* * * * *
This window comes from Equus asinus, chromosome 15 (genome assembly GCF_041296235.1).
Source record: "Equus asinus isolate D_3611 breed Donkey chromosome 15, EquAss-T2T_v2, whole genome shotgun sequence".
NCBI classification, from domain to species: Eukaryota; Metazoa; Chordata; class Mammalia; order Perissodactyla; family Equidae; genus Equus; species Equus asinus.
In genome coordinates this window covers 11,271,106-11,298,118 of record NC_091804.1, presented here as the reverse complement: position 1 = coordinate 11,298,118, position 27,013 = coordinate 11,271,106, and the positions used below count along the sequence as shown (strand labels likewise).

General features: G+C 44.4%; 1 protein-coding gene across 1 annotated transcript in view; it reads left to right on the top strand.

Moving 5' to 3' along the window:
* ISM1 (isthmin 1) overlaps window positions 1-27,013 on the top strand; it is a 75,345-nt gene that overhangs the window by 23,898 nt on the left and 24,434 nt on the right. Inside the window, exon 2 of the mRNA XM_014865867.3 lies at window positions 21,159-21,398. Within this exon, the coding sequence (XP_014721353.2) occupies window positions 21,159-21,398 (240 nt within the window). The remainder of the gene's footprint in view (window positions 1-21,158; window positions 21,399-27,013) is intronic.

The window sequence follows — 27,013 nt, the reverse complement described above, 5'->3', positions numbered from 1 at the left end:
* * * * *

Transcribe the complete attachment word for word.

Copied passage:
This window comes from Equus asinus, chromosome 15 (genome assembly GCF_041296235.1).
Source record: "Equus asinus isolate D_3611 breed Donkey chromosome 15, EquAss-T2T_v2, whole genome shotgun sequence".
NCBI classification, from domain to species: Eukaryota; Metazoa; Chordata; class Mammalia; order Perissodactyla; family Equidae; genus Equus; species Equus asinus.
In genome coordinates this window covers 11,271,106-11,298,118 of record NC_091804.1, presented here as the reverse complement: position 1 = coordinate 11,298,118, position 27,013 = coordinate 11,271,106, and the positions used below count along the sequence as shown (strand labels likewise).

General features: G+C 44.4%; 1 protein-coding gene across 1 annotated transcript in view; it reads left to right on the top strand.

Moving 5' to 3' along the window:
* ISM1 (isthmin 1) overlaps window positions 1-27,013 on the top strand; it is a 75,345-nt gene that overhangs the window by 23,898 nt on the left and 24,434 nt on the right. Inside the window, exon 2 of the mRNA XM_014865867.3 lies at window positions 21,159-21,398. Within this exon, the coding sequence (XP_014721353.2) occupies window positions 21,159-21,398 (240 nt within the window). The remainder of the gene's footprint in view (window positions 1-21,158; window positions 21,399-27,013) is intronic.

The window sequence follows — 27,013 nt, the reverse complement described above, 5'->3', positions numbered from 1 at the left end: